There are currently no professional archaeologists in The Gambia. By area, it is the smallest country in mainland Africa, less than 50km wide at its widest point and extending 320km from the Atlantic ocean along the River Gambia, and surrounded on three sides by Senegal.The country’s economy relies heavily on tourism, and most tourists travel to, and stay at, beachside hotels in the area of the capital, greater Banjul, with few exploring the country up-river.
There are two World Heritage Sites in The Gambia; Kunta Kinteh island and related sites, whose significance derives from their role in the Atlantic slave trade (and its abolition), and the Stone Circles of Senegambia. For a time, there was significant heritage-focussed tourism in The Gambia relating to human enslavement – this followed the 1976 publication of Roots by Alex Haley; the protagonist of the book, Kunta Kinteh, was a young man in The Gambia when he was enslaved. In the 21st century, this has declined as a driver of tourism. Typically, heritage sites and attractions are run by local village development committees, and are not managed to maximise economic or social value.
Basse Santa Su is the most easterly significant town (furthest up river) in The Gambia, a day’s drive from Banjul. Three bus companies in Basse Santa Su compete to sell tickets on international buses. The bus to Ouagadougou, in Burkina Faso, takes about four days, and costs 60,000 Dalasi (the equivalent of nearly £1,000). That is more than twice the average national salary.
Heritage management in The Gambia is rarely delivered through an Authorised Heritage Discourse – it comes from many individual or group voices; Taka Tiki is a teller of stories, legends and tall tales in the town of Janjanbureh, while Jaliba Kuyateh is the world’s greatest kora player. Both can be considered to be griots, repositories of oral traditions and intangible heritage.
Before 2011, remittances from Gambians working in other countries – primarily young men working in the oil fields in Libya – were a significant component in the Gambian economy. But that was brought to an end by the 2011 Libyan civil war. Tourism remained a significant economic driver in The Gambia, but the 2014 Ebola outbreak in Guinea / Sierra Leone / Liberia affected Gambian tourism badly (despite there being no cases of Ebola in The Gambia, and the outbreak areas in Guinea being hundreds of kilometres away).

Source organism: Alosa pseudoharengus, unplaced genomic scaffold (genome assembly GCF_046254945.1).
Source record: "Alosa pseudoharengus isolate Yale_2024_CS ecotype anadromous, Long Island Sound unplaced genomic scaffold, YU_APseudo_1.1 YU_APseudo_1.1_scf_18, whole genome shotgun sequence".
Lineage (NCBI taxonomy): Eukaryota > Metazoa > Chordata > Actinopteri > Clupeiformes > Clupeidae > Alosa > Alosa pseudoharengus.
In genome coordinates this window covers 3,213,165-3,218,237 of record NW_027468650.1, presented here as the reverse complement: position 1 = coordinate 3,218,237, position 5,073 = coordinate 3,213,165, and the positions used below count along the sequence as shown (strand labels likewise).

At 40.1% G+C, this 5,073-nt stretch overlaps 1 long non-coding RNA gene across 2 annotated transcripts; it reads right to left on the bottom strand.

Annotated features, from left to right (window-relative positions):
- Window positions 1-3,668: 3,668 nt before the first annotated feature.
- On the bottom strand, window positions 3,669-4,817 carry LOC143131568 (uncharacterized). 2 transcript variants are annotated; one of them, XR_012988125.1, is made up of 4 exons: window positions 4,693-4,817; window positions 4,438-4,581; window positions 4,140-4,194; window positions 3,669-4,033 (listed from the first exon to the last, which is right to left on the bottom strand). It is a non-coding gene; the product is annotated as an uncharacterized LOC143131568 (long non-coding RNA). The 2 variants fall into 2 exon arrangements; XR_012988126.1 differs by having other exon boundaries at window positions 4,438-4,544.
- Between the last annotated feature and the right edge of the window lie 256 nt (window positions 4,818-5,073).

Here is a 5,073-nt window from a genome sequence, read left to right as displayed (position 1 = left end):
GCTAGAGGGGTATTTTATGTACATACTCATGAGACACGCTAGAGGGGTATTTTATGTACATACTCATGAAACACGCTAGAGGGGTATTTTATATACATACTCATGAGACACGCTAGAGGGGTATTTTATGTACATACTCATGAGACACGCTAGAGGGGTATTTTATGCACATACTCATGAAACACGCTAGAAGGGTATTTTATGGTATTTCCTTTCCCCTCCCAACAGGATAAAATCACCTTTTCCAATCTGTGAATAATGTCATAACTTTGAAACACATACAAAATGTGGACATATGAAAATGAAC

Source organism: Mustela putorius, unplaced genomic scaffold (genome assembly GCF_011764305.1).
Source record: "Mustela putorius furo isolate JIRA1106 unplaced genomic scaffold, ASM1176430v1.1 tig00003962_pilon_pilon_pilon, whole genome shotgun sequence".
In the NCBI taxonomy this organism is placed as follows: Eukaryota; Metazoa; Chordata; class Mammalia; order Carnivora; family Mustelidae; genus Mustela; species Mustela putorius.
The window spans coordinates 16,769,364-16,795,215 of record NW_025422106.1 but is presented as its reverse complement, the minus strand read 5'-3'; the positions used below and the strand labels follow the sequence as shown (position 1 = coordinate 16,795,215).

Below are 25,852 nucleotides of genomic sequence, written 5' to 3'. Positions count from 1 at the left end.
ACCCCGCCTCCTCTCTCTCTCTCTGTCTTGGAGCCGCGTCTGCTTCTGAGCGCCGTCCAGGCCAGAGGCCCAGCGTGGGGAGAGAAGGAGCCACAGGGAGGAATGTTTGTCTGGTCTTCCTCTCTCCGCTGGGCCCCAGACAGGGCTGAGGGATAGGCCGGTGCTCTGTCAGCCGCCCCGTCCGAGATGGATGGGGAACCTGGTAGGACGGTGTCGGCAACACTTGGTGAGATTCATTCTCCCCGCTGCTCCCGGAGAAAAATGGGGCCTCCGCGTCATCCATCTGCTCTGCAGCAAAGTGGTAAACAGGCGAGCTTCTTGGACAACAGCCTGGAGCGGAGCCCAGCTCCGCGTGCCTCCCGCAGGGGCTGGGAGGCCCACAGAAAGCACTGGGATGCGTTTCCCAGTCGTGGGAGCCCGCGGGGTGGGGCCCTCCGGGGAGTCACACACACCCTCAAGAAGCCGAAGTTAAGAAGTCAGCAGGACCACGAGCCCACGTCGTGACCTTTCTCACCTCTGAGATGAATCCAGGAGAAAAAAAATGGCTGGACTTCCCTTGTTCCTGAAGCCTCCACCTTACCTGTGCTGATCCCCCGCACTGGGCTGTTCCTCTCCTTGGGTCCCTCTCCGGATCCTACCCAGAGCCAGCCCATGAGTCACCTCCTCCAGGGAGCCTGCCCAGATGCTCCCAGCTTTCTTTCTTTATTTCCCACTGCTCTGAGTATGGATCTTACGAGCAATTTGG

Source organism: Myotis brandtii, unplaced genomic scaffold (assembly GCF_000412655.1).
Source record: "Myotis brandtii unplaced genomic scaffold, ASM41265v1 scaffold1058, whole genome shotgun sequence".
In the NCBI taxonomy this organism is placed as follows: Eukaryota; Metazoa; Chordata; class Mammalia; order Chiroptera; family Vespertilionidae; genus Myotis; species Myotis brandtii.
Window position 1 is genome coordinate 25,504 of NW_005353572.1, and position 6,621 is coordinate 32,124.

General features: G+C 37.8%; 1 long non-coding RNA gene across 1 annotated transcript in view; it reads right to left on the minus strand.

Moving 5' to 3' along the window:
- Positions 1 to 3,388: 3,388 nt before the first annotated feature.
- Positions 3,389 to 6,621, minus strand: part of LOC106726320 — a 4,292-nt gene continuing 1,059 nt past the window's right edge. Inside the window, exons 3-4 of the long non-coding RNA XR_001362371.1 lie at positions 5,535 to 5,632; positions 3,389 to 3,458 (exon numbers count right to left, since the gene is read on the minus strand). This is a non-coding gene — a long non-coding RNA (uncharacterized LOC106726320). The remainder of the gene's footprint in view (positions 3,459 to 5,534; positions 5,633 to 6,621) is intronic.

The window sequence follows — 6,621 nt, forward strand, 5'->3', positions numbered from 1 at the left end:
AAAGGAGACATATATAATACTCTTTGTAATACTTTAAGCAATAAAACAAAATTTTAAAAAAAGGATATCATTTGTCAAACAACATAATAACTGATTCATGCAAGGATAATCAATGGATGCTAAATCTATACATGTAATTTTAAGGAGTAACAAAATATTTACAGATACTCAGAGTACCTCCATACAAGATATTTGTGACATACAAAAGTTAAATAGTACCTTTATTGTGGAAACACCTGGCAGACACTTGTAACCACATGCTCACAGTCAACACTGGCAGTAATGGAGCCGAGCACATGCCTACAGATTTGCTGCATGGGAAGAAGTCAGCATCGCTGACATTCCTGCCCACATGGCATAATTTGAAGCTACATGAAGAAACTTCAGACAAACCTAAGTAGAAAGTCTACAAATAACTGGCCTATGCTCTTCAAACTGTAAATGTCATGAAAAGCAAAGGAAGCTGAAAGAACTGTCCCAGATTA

And so many people turned to the back way. Some villages lost a third of their population (almost all young people, particularly but not exclusively young men). And a quarter of those trying to go the back way died.
The political context also has affected the economic decisions people have made. From independence, President Jawara led the country from 1970-1994. He was deposed in a bloodless coup by Colonel Jammeh 1994, who suspended or suppressed democratic institutions and then ruled as President Jammeh from 1996-2017.
But presidential elections were still held – and Jammeh unexpectedly lost the election in 2016, and reluctantly left power (and the country) in 2017 – #Gambiahasdecided was the hashtag that commemorated the election of President Barrow.
With the return to democracy, the European Union is able to actively engage with the Gambian government, and to work with them to support to actively promote ways to create better economic opportunities, especially outside Greater Banjul (where there is tourism).
HERITΛGE, the Heritage Management Organization, Kent’s School of European Culture and Languages’ Impact Project, have been informed that will get funding from the European Commission’s EuropeAid Fund to carry out work in The Gambia. The European Commission’s funding will cover 75% of the project costs, with the expectation that this will then be able to leverage support from other sources.
The project intends to develop the business skills of heritage and cultural managers working for civil society organisations in The Gambia, outside of the capital Banjul, to establish and support better heritage and cultural enterprises that result in greater community solidarity and by doing so reducing the number of people being lost to The Gambia through ‘irregular migration’.
The project will also deliver training in business & management skills for heritage and traditional cultural workers – in areas where there are distinctively Gambian traditions, such as weaving, leatherwork, music or even wrestling.
After the project proposal had been received by the European Commission, there was another blow to the Gambian economy. Thomas Cook had brought in 40-45% of tourists to The Gambia. With tourism contributes 20% of GDP, Thomas Cook therefore brought in 8-9% of GDP – and the company collapsed just at the end of the rains and the start of the tourist season.
The project is intended to be 75% supported by the European Commission, and it is hoped that this will be supplemented with GCRF funding, potentially supporting project-specific doctoral or post-doctoral positions at UKC.